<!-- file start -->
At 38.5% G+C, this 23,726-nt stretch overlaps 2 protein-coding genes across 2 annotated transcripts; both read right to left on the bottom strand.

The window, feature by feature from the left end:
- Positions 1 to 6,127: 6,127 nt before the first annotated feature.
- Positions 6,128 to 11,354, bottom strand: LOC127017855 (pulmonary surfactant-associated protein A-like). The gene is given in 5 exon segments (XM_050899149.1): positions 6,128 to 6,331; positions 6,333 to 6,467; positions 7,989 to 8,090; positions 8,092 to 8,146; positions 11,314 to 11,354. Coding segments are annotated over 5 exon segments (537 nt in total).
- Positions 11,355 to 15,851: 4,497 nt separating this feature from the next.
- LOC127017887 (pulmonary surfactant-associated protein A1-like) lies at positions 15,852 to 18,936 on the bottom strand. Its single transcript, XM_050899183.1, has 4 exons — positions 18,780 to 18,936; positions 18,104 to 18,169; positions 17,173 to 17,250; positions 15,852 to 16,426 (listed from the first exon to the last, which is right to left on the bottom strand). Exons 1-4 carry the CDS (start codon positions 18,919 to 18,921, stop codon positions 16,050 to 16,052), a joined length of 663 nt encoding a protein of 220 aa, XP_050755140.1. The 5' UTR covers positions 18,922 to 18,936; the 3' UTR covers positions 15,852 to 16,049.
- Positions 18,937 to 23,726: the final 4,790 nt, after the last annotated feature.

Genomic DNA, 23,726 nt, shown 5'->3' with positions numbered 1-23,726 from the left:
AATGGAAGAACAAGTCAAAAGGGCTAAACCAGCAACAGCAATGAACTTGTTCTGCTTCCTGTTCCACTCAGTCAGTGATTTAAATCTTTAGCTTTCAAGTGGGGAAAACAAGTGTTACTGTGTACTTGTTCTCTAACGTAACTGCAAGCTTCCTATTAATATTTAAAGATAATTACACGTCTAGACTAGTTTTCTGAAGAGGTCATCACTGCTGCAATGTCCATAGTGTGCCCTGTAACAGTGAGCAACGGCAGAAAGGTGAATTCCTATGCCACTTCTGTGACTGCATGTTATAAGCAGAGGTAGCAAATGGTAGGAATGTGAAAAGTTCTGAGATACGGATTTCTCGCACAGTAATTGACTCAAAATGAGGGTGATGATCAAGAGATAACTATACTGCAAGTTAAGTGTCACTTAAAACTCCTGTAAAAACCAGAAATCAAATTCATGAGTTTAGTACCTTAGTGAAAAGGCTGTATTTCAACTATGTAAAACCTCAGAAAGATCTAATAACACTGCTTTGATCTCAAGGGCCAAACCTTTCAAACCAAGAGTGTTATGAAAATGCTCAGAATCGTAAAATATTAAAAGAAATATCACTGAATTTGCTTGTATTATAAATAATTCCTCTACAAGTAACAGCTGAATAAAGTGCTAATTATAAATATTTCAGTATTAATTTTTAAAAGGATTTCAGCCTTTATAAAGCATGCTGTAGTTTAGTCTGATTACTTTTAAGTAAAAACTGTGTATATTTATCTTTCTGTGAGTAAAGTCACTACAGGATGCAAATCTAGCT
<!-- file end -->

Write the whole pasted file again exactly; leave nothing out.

At 38.5% G+C, this 23,726-nt stretch overlaps 2 protein-coding genes across 2 annotated transcripts; both read right to left on the bottom strand.

The window, feature by feature from the left end:
- Positions 1 to 6,127: 6,127 nt before the first annotated feature.
- Positions 6,128 to 11,354, bottom strand: LOC127017855 (pulmonary surfactant-associated protein A-like). The gene is given in 5 exon segments (XM_050899149.1): positions 6,128 to 6,331; positions 6,333 to 6,467; positions 7,989 to 8,090; positions 8,092 to 8,146; positions 11,314 to 11,354. Coding segments are annotated over 5 exon segments (537 nt in total).
- Positions 11,355 to 15,851: 4,497 nt separating this feature from the next.
- LOC127017887 (pulmonary surfactant-associated protein A1-like) lies at positions 15,852 to 18,936 on the bottom strand. Its single transcript, XM_050899183.1, has 4 exons — positions 18,780 to 18,936; positions 18,104 to 18,169; positions 17,173 to 17,250; positions 15,852 to 16,426 (listed from the first exon to the last, which is right to left on the bottom strand). Exons 1-4 carry the CDS (start codon positions 18,919 to 18,921, stop codon positions 16,050 to 16,052), a joined length of 663 nt encoding a protein of 220 aa, XP_050755140.1. The 5' UTR covers positions 18,922 to 18,936; the 3' UTR covers positions 15,852 to 16,049.
- Positions 18,937 to 23,726: the final 4,790 nt, after the last annotated feature.

Genomic DNA, 23,726 nt, shown 5'->3' with positions numbered 1-23,726 from the left:
AATGGAAGAACAAGTCAAAAGGGCTAAACCAGCAACAGCAATGAACTTGTTCTGCTTCCTGTTCCACTCAGTCAGTGATTTAAATCTTTAGCTTTCAAGTGGGGAAAACAAGTGTTACTGTGTACTTGTTCTCTAACGTAACTGCAAGCTTCCTATTAATATTTAAAGATAATTACACGTCTAGACTAGTTTTCTGAAGAGGTCATCACTGCTGCAATGTCCATAGTGTGCCCTGTAACAGTGAGCAACGGCAGAAAGGTGAATTCCTATGCCACTTCTGTGACTGCATGTTATAAGCAGAGGTAGCAAATGGTAGGAATGTGAAAAGTTCTGAGATACGGATTTCTCGCACAGTAATTGACTCAAAATGAGGGTGATGATCAAGAGATAACTATACTGCAAGTTAAGTGTCACTTAAAACTCCTGTAAAAACCAGAAATCAAATTCATGAGTTTAGTACCTTAGTGAAAAGGCTGTATTTCAACTATGTAAAACCTCAGAAAGATCTAATAACACTGCTTTGATCTCAAGGGCCAAACCTTTCAAACCAAGAGTGTTATGAAAATGCTCAGAATCGTAAAATATTAAAAGAAATATCACTGAATTTGCTTGTATTATAAATAATTCCTCTACAAGTAACAGCTGAATAAAGTGCTAATTATAAATATTTCAGTATTAATTTTTAAAAGGATTTCAGCCTTTATAAAGCATGCTGTAGTTTAGTCTGATTACTTTTAAGTAAAAACTGTGTATATTTATCTTTCTGTGAGTAAAGTCACTACAGGATGCAAATCTAGCT